January 13, 1969.
On this day, administrators from Indiana University and Purdue University, working behind the scenes to draft an Indianapolis campus merger plan, agreed on the academic-mission assignments that the two universities would assume after the merger.
Since the handshake deal between IU president Joseph Sutton and Purdue president Frederick Hovde made sometime after Indianapolis mayor Richard Lugar's December 14, 1968 speech, university bureaucrats worked feverishly to forge an agreement to merge their Indianapolis campuses under IU leadership. They had many issues to work out. Who would do what? When would it happen? How would faculty and staff be paid? How would faculty and staff be shifted from one university to another?
On January 10, chief negotiators Charles H. Lawshe, vice president of regional campus administration for Purdue, and Joseph Hartley, vice president and dean of academic affairs for IU, agreed to a four-phase "Time-Action Plan." The plan laid out target dates for actions necessary to happen to merge and implement the merger. These ranged from board of trustee approvals to unification of library operations and food-service management.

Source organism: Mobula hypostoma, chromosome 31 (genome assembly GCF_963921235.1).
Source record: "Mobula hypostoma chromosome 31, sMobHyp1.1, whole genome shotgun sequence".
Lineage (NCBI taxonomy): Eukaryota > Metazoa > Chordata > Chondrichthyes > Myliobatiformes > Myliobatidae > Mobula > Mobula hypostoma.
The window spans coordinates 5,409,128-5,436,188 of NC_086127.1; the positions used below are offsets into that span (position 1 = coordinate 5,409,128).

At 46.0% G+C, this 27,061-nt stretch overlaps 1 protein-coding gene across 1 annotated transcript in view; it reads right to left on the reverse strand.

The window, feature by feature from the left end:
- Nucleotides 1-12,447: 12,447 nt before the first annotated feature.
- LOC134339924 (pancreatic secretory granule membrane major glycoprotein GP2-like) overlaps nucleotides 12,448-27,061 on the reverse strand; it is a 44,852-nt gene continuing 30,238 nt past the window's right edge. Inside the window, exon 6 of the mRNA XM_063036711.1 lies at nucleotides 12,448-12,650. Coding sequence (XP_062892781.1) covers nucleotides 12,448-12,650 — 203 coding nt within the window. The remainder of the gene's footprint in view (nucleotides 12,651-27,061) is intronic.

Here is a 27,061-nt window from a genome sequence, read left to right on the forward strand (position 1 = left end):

On January 13, Lawshe and Hartley agreed to a division of labor of academic programs. IU would take over arts and social sciences departments that both universities had, as well as some biology and chemistry programs. Purdue would manage engineering, technology, agriculture, mathematics, physics, psychology, and assorted other programs. IU's professional schools in Indianapolis (law, dentistry, medicine, physical education, social work, art) would remain under IU.
These elements were key parts of the deal taken to the boards of trustees of the two universities for approval.
The breakdown would be fine-tuned over the years (e.g., agriculture disappeared at IUPUI), but the division of programs has stood the test of time.
To study the merger, please visit IUPUI Special Collections and Archives. Contact us at firstname.lastname@example.org.